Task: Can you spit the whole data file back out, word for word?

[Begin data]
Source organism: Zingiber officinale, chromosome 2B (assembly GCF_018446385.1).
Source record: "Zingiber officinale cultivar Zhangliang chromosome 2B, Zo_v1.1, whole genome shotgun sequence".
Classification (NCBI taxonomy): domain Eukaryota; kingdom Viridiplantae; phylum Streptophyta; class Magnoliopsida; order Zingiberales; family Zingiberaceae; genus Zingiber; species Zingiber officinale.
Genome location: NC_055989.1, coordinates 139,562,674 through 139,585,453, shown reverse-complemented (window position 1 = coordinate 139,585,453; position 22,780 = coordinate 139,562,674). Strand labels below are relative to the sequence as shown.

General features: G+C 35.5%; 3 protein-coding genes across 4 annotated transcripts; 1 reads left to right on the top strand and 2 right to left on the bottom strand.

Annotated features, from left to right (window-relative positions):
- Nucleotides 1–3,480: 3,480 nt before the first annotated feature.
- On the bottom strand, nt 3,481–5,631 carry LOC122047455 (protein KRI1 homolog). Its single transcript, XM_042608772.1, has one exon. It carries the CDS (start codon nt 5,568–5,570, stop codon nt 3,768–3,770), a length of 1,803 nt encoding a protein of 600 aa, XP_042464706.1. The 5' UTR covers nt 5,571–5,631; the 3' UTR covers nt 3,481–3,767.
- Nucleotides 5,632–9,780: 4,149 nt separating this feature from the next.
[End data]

Source organism: Zingiber officinale, chromosome 2B (assembly GCF_018446385.1).
Source record: "Zingiber officinale cultivar Zhangliang chromosome 2B, Zo_v1.1, whole genome shotgun sequence".
Classification (NCBI taxonomy): domain Eukaryota; kingdom Viridiplantae; phylum Streptophyta; class Magnoliopsida; order Zingiberales; family Zingiberaceae; genus Zingiber; species Zingiber officinale.
Genome location: NC_055989.1, coordinates 139,562,674 through 139,585,453, shown reverse-complemented (window position 1 = coordinate 139,585,453; position 22,780 = coordinate 139,562,674). Strand labels below are relative to the sequence as shown.

General features: G+C 35.5%; 3 protein-coding genes across 4 annotated transcripts; 1 reads left to right on the top strand and 2 right to left on the bottom strand.

Annotated features, from left to right (window-relative positions):
- Nucleotides 1–3,480: 3,480 nt before the first annotated feature.
- On the bottom strand, nt 3,481–5,631 carry LOC122047455 (protein KRI1 homolog). Its single transcript, XM_042608772.1, has one exon. It carries the CDS (start codon nt 5,568–5,570, stop codon nt 3,768–3,770), a length of 1,803 nt encoding a protein of 600 aa, XP_042464706.1. The 5' UTR covers nt 5,571–5,631; the 3' UTR covers nt 3,481–3,767.
- Nucleotides 5,632–9,780: 4,149 nt separating this feature from the next.